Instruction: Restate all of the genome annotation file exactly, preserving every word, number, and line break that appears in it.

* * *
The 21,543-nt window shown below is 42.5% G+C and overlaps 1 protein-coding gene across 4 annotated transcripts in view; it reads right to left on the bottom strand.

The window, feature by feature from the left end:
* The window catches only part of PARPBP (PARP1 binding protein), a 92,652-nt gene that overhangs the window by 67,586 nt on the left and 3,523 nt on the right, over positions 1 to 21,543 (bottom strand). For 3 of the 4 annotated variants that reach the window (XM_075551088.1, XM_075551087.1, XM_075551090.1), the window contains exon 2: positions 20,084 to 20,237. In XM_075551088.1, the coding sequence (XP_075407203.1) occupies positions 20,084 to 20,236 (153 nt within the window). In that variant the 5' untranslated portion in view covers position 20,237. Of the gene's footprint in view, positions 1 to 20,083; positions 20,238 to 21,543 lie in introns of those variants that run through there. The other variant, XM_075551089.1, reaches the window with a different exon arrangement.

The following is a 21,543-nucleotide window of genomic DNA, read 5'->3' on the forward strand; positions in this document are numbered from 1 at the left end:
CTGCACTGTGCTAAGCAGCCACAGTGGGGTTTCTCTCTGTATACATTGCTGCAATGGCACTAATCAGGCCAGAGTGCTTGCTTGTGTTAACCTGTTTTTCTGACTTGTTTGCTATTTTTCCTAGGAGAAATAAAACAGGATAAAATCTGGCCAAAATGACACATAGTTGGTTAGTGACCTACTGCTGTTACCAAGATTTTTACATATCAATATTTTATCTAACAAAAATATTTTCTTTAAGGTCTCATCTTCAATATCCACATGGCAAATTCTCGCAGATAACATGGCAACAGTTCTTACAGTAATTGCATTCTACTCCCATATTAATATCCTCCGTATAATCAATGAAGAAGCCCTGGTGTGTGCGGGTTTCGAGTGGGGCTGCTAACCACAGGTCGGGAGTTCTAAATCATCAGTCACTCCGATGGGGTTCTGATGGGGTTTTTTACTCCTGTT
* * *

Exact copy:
The 21,543-nt window shown below is 42.5% G+C and overlaps 1 protein-coding gene across 4 annotated transcripts in view; it reads right to left on the bottom strand.

The window, feature by feature from the left end:
* The window catches only part of PARPBP (PARP1 binding protein), a 92,652-nt gene that overhangs the window by 67,586 nt on the left and 3,523 nt on the right, over positions 1 to 21,543 (bottom strand). For 3 of the 4 annotated variants that reach the window (XM_075551088.1, XM_075551087.1, XM_075551090.1), the window contains exon 2: positions 20,084 to 20,237. In XM_075551088.1, the coding sequence (XP_075407203.1) occupies positions 20,084 to 20,236 (153 nt within the window). In that variant the 5' untranslated portion in view covers position 20,237. Of the gene's footprint in view, positions 1 to 20,083; positions 20,238 to 21,543 lie in introns of those variants that run through there. The other variant, XM_075551089.1, reaches the window with a different exon arrangement.

The following is a 21,543-nucleotide window of genomic DNA, read 5'->3' on the forward strand; positions in this document are numbered from 1 at the left end:
CTGCACTGTGCTAAGCAGCCACAGTGGGGTTTCTCTCTGTATACATTGCTGCAATGGCACTAATCAGGCCAGAGTGCTTGCTTGTGTTAACCTGTTTTTCTGACTTGTTTGCTATTTTTCCTAGGAGAAATAAAACAGGATAAAATCTGGCCAAAATGACACATAGTTGGTTAGTGACCTACTGCTGTTACCAAGATTTTTACATATCAATATTTTATCTAACAAAAATATTTTCTTTAAGGTCTCATCTTCAATATCCACATGGCAAATTCTCGCAGATAACATGGCAACAGTTCTTACAGTAATTGCATTCTACTCCCATATTAATATCCTCCGTATAATCAATGAAGAAGCCCTGGTGTGTGCGGGTTTCGAGTGGGGCTGCTAACCACAGGTCGGGAGTTCTAAATCATCAGTCACTCCGATGGGGTTCTGATGGGGTTTTTTACTCCTGTT